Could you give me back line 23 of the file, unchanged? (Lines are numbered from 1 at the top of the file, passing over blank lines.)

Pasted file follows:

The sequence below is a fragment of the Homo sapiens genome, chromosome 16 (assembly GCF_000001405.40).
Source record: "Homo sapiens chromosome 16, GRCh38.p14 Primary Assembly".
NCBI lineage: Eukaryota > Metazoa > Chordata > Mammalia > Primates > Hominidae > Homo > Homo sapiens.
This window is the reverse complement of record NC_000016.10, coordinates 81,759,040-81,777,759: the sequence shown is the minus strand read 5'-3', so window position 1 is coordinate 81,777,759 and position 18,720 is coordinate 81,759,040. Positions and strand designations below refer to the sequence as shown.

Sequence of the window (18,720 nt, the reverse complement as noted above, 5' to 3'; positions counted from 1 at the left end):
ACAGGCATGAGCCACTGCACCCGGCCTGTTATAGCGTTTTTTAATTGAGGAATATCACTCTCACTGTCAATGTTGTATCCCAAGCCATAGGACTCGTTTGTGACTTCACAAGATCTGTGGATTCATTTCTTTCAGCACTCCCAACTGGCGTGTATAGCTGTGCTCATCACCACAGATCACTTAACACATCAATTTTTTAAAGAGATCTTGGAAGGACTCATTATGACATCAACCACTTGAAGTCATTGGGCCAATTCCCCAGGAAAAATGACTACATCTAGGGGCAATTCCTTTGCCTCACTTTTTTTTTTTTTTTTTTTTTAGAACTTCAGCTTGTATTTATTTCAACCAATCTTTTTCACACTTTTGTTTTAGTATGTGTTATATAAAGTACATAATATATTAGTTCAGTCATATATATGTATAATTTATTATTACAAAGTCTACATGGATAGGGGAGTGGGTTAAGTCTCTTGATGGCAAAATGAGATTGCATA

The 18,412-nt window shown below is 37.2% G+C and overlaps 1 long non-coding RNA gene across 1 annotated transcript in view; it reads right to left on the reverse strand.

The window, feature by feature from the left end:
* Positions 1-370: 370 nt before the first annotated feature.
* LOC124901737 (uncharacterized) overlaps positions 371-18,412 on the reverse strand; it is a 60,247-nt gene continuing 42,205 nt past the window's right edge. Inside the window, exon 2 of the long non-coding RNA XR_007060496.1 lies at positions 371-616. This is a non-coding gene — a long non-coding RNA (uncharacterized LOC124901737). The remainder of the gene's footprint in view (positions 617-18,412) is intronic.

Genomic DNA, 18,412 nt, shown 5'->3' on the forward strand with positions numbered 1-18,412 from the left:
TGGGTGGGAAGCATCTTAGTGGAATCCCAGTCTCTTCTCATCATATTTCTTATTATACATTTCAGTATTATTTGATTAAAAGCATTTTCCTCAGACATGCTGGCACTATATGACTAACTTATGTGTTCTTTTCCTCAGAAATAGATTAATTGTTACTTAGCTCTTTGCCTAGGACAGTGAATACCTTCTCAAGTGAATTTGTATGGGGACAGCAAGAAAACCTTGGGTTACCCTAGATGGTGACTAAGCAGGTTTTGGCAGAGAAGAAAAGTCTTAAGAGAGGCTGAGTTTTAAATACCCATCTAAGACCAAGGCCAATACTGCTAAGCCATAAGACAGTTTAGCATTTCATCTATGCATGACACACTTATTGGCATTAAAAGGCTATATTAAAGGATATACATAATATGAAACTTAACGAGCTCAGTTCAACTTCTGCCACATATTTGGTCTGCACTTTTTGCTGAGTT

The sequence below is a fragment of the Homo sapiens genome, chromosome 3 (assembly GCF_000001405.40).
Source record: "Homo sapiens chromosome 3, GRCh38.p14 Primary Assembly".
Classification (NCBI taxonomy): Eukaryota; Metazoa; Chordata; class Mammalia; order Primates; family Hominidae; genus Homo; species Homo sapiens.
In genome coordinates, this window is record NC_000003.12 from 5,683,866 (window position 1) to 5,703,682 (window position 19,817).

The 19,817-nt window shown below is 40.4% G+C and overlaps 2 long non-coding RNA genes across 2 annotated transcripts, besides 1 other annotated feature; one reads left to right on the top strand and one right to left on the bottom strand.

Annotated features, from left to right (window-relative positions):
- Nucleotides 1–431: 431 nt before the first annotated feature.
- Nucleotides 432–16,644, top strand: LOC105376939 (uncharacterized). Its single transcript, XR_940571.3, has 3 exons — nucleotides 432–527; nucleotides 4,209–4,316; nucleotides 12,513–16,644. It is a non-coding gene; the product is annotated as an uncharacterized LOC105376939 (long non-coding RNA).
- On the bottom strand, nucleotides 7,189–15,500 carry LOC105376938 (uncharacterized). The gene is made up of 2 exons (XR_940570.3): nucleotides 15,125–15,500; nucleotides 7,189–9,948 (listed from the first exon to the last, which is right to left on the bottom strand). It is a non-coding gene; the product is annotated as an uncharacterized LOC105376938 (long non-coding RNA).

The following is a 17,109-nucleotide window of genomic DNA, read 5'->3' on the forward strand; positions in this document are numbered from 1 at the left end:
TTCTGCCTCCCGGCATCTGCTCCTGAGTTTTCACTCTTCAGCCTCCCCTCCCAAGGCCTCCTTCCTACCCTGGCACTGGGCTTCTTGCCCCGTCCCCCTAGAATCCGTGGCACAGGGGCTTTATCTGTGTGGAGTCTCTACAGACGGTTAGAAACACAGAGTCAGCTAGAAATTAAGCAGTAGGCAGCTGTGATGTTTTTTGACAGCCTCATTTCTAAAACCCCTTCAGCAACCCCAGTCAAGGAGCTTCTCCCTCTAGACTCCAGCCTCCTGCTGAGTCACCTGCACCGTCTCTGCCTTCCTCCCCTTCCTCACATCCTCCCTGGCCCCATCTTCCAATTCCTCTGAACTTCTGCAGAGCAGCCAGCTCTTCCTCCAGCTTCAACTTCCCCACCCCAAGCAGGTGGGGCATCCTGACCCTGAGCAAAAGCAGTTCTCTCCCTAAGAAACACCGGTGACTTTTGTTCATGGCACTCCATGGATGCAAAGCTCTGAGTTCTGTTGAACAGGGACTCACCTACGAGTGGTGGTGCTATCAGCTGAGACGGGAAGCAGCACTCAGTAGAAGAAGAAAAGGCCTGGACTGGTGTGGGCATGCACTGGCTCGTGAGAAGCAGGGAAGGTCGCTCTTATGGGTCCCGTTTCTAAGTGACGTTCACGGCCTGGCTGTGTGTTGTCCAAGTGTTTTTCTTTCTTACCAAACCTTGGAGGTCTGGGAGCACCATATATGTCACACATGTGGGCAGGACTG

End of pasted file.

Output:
TTCTGCCTCCCGGCATCTGCTCCTGAGTTTTCACTCTTCAGCCTCCCCTCCCAAGGCCTCCTTCCTACCCTGGCACTGGGCTTCTTGCCCCGTCCCCCTAGAATCCGTGGCACAGGGGCTTTATCTGTGTGGAGTCTCTACAGACGGTTAGAAACACAGAGTCAGCTAGAAATTAAGCAGTAGGCAGCTGTGATGTTTTTTGACAGCCTCATTTCTAAAACCCCTTCAGCAACCCCAGTCAAGGAGCTTCTCCCTCTAGACTCCAGCCTCCTGCTGAGTCACCTGCACCGTCTCTGCCTTCCTCCCCTTCCTCACATCCTCCCTGGCCCCATCTTCCAATTCCTCTGAACTTCTGCAGAGCAGCCAGCTCTTCCTCCAGCTTCAACTTCCCCACCCCAAGCAGGTGGGGCATCCTGACCCTGAGCAAAAGCAGTTCTCTCCCTAAGAAACACCGGTGACTTTTGTTCATGGCACTCCATGGATGCAAAGCTCTGAGTTCTGTTGAACAGGGACTCACCTACGAGTGGTGGTGCTATCAGCTGAGACGGGAAGCAGCACTCAGTAGAAGAAGAAAAGGCCTGGACTGGTGTGGGCATGCACTGGCTCGTGAGAAGCAGGGAAGGTCGCTCTTATGGGTCCCGTTTCTAAGTGACGTTCACGGCCTGGCTGTGTGTTGTCCAAGTGTTTTTCTTTCTTACCAAACCTTGGAGGTCTGGGAGCACCATATATGTCACACATGTGGGCAGGACTG